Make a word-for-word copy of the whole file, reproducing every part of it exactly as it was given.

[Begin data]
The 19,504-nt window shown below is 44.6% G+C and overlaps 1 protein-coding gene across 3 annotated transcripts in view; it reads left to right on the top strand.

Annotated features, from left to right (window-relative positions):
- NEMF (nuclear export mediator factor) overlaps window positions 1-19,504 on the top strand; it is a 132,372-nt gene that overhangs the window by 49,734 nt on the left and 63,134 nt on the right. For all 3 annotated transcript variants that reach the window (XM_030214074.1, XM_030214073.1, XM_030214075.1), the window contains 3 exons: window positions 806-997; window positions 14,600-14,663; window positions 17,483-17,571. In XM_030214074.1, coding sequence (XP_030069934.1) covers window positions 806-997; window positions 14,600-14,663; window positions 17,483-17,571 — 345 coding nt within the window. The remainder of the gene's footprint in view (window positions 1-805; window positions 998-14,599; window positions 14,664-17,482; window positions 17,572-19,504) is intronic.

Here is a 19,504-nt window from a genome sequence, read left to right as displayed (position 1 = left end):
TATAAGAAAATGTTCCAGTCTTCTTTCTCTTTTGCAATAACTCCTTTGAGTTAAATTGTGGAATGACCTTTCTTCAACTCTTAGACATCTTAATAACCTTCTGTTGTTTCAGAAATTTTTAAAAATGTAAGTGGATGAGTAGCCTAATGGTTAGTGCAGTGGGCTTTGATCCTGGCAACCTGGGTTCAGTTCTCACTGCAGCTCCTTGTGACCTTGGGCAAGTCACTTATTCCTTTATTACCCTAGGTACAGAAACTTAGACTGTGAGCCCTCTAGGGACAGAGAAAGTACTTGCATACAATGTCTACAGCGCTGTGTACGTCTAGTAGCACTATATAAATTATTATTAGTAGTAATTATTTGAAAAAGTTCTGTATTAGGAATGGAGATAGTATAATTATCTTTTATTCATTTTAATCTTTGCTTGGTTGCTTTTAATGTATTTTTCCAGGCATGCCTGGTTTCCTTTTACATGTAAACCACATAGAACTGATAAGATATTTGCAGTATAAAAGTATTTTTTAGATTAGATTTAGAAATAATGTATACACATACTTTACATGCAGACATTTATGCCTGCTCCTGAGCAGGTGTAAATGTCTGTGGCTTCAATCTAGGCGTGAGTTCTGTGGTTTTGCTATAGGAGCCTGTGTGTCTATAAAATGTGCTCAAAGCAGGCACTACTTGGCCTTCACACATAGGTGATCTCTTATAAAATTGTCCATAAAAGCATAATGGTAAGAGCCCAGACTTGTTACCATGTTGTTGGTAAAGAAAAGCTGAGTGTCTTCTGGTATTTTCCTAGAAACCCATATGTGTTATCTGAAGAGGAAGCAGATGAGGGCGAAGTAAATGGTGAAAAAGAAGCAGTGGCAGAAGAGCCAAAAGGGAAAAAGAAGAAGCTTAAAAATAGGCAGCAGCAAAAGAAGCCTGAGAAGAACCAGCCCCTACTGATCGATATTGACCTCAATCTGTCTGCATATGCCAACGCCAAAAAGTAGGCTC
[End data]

The 19,504-nt window shown below is 44.6% G+C and overlaps 1 protein-coding gene across 3 annotated transcripts in view; it reads left to right on the top strand.

Annotated features, from left to right (window-relative positions):
- NEMF (nuclear export mediator factor) overlaps window positions 1-19,504 on the top strand; it is a 132,372-nt gene that overhangs the window by 49,734 nt on the left and 63,134 nt on the right. For all 3 annotated transcript variants that reach the window (XM_030214074.1, XM_030214073.1, XM_030214075.1), the window contains 3 exons: window positions 806-997; window positions 14,600-14,663; window positions 17,483-17,571. In XM_030214074.1, coding sequence (XP_030069934.1) covers window positions 806-997; window positions 14,600-14,663; window positions 17,483-17,571 — 345 coding nt within the window. The remainder of the gene's footprint in view (window positions 1-805; window positions 998-14,599; window positions 14,664-17,482; window positions 17,572-19,504) is intronic.

Here is a 19,504-nt window from a genome sequence, read left to right as displayed (position 1 = left end):
TATAAGAAAATGTTCCAGTCTTCTTTCTCTTTTGCAATAACTCCTTTGAGTTAAATTGTGGAATGACCTTTCTTCAACTCTTAGACATCTTAATAACCTTCTGTTGTTTCAGAAATTTTTAAAAATGTAAGTGGATGAGTAGCCTAATGGTTAGTGCAGTGGGCTTTGATCCTGGCAACCTGGGTTCAGTTCTCACTGCAGCTCCTTGTGACCTTGGGCAAGTCACTTATTCCTTTATTACCCTAGGTACAGAAACTTAGACTGTGAGCCCTCTAGGGACAGAGAAAGTACTTGCATACAATGTCTACAGCGCTGTGTACGTCTAGTAGCACTATATAAATTATTATTAGTAGTAATTATTTGAAAAAGTTCTGTATTAGGAATGGAGATAGTATAATTATCTTTTATTCATTTTAATCTTTGCTTGGTTGCTTTTAATGTATTTTTCCAGGCATGCCTGGTTTCCTTTTACATGTAAACCACATAGAACTGATAAGATATTTGCAGTATAAAAGTATTTTTTAGATTAGATTTAGAAATAATGTATACACATACTTTACATGCAGACATTTATGCCTGCTCCTGAGCAGGTGTAAATGTCTGTGGCTTCAATCTAGGCGTGAGTTCTGTGGTTTTGCTATAGGAGCCTGTGTGTCTATAAAATGTGCTCAAAGCAGGCACTACTTGGCCTTCACACATAGGTGATCTCTTATAAAATTGTCCATAAAAGCATAATGGTAAGAGCCCAGACTTGTTACCATGTTGTTGGTAAAGAAAAGCTGAGTGTCTTCTGGTATTTTCCTAGAAACCCATATGTGTTATCTGAAGAGGAAGCAGATGAGGGCGAAGTAAATGGTGAAAAAGAAGCAGTGGCAGAAGAGCCAAAAGGGAAAAAGAAGAAGCTTAAAAATAGGCAGCAGCAAAAGAAGCCTGAGAAGAACCAGCCCCTACTGATCGATATTGACCTCAATCTGTCTGCATATGCCAACGCCAAAAAGTAGGCTC